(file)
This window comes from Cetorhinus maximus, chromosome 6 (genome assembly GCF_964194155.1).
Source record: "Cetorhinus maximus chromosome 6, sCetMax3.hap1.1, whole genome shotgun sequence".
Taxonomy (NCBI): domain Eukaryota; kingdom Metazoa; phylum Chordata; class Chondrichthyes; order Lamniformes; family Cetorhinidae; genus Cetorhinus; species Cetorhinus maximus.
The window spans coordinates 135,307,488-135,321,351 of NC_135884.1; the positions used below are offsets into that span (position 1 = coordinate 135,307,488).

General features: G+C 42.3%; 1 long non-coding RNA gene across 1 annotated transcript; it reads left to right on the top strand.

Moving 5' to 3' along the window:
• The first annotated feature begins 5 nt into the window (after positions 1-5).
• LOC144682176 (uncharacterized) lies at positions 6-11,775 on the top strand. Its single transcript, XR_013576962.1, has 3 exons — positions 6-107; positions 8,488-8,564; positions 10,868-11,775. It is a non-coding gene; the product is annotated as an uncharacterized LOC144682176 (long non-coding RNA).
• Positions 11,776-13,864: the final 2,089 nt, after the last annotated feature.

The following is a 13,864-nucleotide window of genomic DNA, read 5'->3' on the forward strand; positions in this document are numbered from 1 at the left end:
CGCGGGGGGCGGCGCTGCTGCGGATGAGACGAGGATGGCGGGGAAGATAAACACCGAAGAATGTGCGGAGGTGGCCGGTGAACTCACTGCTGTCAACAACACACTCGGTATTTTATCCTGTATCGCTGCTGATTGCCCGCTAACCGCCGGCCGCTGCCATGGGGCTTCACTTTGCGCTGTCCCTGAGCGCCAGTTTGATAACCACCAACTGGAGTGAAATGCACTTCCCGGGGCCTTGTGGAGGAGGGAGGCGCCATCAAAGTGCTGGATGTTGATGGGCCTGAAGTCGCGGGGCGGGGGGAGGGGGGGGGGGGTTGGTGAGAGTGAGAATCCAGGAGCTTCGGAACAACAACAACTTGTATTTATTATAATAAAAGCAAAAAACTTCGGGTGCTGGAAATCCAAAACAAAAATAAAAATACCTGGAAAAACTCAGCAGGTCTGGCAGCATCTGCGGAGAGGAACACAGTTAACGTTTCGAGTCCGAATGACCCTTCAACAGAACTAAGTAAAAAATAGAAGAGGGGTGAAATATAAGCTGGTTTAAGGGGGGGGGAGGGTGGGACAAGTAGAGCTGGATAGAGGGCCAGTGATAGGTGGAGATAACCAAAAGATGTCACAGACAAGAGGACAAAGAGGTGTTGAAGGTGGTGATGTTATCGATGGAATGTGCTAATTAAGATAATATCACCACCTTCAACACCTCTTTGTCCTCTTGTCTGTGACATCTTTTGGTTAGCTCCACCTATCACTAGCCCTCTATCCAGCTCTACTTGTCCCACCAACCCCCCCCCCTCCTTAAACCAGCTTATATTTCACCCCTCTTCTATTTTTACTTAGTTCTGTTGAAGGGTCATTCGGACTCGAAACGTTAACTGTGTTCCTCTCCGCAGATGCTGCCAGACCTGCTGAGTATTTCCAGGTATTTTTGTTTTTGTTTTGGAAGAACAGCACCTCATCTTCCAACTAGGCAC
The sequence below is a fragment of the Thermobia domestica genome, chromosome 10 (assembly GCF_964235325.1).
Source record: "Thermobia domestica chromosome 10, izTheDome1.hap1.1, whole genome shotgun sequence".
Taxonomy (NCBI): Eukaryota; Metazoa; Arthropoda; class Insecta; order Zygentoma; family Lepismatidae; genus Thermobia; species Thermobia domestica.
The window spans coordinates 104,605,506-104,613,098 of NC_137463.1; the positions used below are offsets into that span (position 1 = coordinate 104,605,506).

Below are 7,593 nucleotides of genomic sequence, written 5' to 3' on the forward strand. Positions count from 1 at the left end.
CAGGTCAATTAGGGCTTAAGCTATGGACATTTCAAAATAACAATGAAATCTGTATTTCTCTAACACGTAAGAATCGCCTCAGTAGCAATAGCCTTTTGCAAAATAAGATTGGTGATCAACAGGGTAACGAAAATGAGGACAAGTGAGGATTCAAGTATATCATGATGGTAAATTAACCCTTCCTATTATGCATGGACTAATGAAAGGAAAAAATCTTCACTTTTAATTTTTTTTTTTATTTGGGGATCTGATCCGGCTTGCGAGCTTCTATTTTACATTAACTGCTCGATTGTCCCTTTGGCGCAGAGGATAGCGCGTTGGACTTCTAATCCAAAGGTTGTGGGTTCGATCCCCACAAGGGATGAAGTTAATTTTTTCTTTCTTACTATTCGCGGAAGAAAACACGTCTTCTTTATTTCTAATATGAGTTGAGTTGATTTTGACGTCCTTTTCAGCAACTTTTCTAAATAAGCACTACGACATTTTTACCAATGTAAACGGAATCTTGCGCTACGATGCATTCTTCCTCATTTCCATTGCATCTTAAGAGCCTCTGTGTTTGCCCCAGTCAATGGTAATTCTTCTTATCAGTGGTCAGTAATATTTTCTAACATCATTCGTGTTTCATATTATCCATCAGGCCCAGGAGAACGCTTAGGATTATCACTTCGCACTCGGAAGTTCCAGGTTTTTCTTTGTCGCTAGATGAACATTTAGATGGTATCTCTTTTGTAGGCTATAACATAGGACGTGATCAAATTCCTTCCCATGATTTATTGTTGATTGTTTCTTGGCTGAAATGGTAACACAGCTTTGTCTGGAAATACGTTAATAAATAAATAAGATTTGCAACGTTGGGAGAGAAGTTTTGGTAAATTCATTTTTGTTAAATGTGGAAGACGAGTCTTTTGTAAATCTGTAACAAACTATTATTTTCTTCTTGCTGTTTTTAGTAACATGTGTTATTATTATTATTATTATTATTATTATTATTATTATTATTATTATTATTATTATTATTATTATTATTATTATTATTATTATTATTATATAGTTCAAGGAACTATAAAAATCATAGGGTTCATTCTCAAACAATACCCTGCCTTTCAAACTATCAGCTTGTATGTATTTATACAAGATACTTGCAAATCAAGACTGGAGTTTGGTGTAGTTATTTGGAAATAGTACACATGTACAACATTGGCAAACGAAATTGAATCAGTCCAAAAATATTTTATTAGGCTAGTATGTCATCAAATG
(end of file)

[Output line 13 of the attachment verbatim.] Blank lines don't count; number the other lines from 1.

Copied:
Source record: "Thermobia domestica chromosome 10, izTheDome1.hap1.1, whole genome shotgun sequence".